CASE REPORT: A Case of Macrocystic Ductal Adenocarcinoma of the Prostate
By: Shinichi Sakamoto, MD, PhD; Ayumi Fujimoto, MD, PhD; Masayuki Ota, MD, PhD; Yusuke Imamura, MD, PhD; Toyonori Tsuzuki, MD, PhD; Jun-ichiro Ikeda, MD, PhD; Tomohiko Ichikawa, MD, PhD | Posted on: 01 Jun 2022
Prostate cancer is one of the most common male cancers in the U.S. and European countries.1 However, macroscopic cyst formation of prostatic adenocarcinoma is extremely rare. The diagnostic definition and prognosis remain unclear due to the rare incidence. A previous report indicated possible pathological features of ductal carcinoma.2 Ductal carcinoma of the prostate may often be accompanied by gene mutations, including DNA repair mutations, which result in a poor prognosis.3 We report herein a case of macrocystic ductal adenocarcinoma of the prostate in an 82-year-old man that completely regressed after initiation of primary androgen deprivation therapy.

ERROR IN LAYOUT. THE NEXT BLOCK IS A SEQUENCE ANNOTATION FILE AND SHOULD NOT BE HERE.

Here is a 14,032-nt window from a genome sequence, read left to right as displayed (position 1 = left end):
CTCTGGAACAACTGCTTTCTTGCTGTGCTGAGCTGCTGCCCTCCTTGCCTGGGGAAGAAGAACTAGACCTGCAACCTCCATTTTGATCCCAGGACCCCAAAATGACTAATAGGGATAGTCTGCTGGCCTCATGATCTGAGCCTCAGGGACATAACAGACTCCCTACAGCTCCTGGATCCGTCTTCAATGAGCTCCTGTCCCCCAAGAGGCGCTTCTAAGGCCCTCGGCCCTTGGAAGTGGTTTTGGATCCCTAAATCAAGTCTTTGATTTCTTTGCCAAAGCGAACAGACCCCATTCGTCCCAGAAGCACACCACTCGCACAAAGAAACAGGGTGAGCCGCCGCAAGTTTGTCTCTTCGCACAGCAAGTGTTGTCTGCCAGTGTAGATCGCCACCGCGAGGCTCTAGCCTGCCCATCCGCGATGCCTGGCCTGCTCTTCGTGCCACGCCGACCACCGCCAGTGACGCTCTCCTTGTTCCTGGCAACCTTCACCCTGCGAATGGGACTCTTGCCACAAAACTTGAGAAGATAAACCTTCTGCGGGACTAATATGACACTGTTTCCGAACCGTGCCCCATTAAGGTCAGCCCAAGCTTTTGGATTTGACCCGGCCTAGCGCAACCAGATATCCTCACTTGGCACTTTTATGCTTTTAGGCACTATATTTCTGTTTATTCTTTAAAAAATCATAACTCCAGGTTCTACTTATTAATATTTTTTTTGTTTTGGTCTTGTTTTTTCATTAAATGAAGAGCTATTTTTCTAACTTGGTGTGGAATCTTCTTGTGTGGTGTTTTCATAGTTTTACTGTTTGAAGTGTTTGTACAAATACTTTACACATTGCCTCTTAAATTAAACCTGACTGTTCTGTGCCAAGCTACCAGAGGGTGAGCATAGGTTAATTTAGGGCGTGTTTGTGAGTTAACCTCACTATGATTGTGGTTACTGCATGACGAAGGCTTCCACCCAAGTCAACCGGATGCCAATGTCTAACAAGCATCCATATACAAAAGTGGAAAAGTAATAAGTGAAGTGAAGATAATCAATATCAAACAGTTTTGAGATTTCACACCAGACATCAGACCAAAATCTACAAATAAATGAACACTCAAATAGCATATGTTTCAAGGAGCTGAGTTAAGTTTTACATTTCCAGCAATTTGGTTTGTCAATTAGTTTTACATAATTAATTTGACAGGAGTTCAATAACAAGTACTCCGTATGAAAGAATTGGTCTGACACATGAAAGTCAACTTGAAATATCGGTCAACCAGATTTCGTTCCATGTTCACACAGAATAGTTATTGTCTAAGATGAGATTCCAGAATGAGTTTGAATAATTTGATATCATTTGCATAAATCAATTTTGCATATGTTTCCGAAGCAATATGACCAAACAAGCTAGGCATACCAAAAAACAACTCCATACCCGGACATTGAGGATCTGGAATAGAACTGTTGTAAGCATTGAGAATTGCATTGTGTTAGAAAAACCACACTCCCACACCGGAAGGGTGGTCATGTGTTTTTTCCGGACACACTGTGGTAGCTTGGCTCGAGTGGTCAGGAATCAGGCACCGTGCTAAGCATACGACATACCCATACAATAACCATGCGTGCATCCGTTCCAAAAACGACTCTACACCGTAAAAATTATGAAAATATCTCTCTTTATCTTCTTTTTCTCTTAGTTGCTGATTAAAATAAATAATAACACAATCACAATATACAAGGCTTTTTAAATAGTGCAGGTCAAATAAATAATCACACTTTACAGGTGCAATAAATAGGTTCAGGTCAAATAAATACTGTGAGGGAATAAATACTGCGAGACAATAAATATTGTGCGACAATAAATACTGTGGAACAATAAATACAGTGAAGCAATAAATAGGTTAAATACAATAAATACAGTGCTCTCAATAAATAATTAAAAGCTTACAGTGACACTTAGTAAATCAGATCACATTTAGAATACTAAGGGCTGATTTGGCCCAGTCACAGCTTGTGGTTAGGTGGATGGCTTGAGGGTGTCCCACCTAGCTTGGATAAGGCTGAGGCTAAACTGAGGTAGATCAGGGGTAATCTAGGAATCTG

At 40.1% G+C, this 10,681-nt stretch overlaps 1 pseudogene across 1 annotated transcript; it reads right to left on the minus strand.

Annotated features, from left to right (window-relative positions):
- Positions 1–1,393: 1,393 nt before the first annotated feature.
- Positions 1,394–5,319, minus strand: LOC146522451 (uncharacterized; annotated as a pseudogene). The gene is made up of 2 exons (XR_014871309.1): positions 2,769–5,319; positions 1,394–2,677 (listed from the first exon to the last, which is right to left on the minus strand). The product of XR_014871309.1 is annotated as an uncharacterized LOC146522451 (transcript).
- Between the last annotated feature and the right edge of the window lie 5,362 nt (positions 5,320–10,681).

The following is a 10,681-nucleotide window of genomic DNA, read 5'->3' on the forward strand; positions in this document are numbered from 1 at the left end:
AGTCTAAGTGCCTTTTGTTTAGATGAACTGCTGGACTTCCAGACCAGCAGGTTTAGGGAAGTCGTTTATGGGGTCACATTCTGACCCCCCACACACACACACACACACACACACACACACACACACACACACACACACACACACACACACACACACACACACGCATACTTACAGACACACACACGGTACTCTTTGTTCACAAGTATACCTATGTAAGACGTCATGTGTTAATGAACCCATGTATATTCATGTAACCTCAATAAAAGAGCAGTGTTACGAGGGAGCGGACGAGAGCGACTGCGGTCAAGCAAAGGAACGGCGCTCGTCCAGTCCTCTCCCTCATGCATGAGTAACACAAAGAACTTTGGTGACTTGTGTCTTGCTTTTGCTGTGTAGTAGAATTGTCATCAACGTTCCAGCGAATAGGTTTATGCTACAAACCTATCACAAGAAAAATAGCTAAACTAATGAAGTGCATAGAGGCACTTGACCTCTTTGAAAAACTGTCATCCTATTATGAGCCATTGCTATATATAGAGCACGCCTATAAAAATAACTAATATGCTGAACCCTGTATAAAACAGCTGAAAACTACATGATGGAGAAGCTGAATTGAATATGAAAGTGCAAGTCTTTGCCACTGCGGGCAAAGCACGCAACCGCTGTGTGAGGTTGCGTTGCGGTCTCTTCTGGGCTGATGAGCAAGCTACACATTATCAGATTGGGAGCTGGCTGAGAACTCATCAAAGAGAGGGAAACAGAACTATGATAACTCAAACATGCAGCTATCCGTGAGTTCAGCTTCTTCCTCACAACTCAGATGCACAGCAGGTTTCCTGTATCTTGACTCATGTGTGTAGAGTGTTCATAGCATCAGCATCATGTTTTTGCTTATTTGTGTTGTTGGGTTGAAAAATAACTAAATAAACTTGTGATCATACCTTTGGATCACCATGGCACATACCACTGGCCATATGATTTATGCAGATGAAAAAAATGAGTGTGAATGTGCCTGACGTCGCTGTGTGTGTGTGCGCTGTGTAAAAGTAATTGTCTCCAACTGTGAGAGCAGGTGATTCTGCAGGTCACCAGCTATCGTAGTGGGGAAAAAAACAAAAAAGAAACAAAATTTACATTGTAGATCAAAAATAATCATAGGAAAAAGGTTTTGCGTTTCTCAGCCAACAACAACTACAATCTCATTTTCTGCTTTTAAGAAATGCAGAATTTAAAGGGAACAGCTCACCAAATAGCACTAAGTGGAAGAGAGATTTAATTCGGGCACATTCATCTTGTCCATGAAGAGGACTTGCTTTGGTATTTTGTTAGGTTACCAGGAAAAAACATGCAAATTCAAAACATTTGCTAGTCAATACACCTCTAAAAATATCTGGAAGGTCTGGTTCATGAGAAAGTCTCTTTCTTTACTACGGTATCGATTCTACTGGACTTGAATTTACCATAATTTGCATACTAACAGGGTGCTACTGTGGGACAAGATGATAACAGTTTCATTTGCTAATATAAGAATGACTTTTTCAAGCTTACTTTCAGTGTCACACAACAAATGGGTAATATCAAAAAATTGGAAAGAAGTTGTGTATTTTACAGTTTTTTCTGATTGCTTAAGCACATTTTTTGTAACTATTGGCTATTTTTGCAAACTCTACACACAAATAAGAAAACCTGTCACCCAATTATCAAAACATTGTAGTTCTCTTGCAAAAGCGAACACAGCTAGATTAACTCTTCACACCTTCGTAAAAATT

An 82-year-old man was referred to Chiba university hospital due to elevated prostate specific antigen (PSA) of 5.48 ng/ml. He had a history of transverse colon cancer that was surgically removed 7 years ago without a sign of recurrence. Digital rectal examination showed a slightly hard nodule at the left lobe of the prostate. The patient presented with no evident urinary symptom with a total International Prostate Symptom Score of 4. The initial PSA was 6.53 ng/ml with a testosterone level of 378 ng/dl, together with luteinizing hormone/follicle-stimulating hormone of 1.99/5.00 mIU/ml. Magnetic resonance imaging (MRI) presented a multifocal cystic mass protruding ventrally from the prostatic transition zone. The cystic mass was 60 mm in length, and dorsally it is embedded in the peripheral zone and seminal vesicle. There was a high-signal structure inside the lesion on T1-weighted imaging, which appeared to be a hemorrhagic component. Caudally, there were multiple nodules with low signal on T2-weighted imaging and abnormal signal on diffusion-weighted imaging/apparent diffusion coefficient map (Fig. 1, A and B). Based on the findings, prostate cancer was suspected with Prostate Imaging Reporting and Data System® score of 5 with seminal vesicle invasion. No distant metastatic lesion was identified on bone scan and computerized tomography. Based on the imaging, the clinical stage was determined as cT3bN0M0.